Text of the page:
If this were in a line of other thumbnail pics, I wouldn't be tempted to click to seek further, which is a major measure of the cover. But that's just me. Could be very effective for others and I'd be a minority in that respect.


I'm with Ireth. When I saw your cover, my emotional response was more like "WTF??" And at second glance I felt a little wonder and it reminded me of the Twilight Zone theme song. I can kinda see how you planned on the frustration, the thing in the screens looked angry and haphazard, but it was the colors and design that didn't convey frustration. Reds and oranges are the best colors and you'd, I think, be better with vertical lines (if you want it clean) or zig-zags/ tiger stripe lines.

That's just my opinion. Hope it helps. :)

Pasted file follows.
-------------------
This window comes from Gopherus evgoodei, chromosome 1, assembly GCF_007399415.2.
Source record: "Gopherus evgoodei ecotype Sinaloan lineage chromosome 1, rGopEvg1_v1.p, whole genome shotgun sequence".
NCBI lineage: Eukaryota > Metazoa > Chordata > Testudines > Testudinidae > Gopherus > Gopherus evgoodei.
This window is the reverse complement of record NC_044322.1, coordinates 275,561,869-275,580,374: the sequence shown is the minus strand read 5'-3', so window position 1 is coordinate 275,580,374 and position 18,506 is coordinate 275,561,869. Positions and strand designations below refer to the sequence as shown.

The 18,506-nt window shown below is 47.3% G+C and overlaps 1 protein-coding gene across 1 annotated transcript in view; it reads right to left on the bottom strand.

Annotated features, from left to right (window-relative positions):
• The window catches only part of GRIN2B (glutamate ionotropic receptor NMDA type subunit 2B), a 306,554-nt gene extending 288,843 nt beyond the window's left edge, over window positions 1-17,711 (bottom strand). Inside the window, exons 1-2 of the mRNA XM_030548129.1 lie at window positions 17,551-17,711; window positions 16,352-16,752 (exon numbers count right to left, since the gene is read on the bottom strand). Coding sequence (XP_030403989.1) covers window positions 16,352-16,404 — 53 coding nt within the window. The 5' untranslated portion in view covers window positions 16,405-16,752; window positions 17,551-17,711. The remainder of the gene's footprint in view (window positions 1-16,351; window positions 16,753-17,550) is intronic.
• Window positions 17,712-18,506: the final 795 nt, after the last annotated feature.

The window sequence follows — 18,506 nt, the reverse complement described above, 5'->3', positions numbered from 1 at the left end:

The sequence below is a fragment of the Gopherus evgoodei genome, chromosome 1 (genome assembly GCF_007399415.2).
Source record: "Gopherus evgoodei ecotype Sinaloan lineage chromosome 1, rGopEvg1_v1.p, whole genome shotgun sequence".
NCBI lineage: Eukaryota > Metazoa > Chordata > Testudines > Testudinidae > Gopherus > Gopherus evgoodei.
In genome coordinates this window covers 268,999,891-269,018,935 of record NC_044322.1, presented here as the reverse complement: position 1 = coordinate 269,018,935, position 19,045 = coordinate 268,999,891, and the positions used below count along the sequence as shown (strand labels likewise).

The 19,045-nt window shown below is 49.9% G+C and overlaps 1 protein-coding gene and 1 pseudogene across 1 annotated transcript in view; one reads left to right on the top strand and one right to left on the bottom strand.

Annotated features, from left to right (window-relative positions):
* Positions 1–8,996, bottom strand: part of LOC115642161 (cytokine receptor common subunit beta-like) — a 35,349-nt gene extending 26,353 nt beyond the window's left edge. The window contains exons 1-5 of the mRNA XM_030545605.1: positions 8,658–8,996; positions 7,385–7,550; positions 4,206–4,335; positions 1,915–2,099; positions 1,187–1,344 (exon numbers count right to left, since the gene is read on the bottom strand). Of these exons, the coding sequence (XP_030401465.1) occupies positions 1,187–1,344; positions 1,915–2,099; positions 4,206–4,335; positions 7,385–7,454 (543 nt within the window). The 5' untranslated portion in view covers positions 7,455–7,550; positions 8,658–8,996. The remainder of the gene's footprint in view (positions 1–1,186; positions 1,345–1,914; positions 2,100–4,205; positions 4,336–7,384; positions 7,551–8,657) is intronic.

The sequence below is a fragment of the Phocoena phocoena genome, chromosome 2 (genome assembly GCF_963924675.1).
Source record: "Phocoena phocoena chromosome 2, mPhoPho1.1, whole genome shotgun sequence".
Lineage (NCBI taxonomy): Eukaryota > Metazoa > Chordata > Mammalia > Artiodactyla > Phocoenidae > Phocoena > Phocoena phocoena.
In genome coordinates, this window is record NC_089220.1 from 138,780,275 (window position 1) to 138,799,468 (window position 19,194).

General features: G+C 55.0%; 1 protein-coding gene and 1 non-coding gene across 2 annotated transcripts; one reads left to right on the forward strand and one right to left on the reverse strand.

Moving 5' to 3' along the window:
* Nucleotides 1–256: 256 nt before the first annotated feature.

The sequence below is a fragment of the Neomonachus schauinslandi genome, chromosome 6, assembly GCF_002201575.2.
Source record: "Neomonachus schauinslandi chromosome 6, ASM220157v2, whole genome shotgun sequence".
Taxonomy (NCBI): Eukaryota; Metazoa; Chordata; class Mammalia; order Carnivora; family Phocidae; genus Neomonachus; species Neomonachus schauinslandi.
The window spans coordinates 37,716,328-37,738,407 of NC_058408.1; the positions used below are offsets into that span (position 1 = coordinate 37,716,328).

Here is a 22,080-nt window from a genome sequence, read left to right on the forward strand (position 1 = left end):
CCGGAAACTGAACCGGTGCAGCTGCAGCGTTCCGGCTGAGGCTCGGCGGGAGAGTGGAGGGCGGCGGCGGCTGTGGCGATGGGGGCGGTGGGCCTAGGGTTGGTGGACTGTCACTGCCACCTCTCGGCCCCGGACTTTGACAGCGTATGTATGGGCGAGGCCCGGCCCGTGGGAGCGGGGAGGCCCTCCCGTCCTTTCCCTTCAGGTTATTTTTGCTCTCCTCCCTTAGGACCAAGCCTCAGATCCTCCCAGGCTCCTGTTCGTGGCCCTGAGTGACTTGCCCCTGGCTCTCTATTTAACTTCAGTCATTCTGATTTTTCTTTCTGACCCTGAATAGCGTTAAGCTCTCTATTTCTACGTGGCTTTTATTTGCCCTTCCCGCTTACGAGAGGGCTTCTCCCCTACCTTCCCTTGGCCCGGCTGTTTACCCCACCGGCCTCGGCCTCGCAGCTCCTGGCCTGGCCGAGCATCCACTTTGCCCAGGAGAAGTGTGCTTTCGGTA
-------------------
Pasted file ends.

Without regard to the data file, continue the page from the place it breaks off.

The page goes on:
Caged Maiden

Article Team
to me, it looks like a man in pain. I didn't want to comment earlier when I saw it because my assessment isn't a positive answer for you, but I have to concur that for me, this looks like a mixed message and it isn't effective for me as a reader to want to open it. If I saw this cover, I would think it's about a person who has a war going on in their mind. If that's what you're going for, I would fix up the colors so it isn't so hard to decipher.

Philip Overby

Article Team
I agree with Ireth also. It took me several seconds to process what I was looking at. I thought it was paint splattered against a wall at first. Then I saw the image pop out and said, "Oh!"
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New Member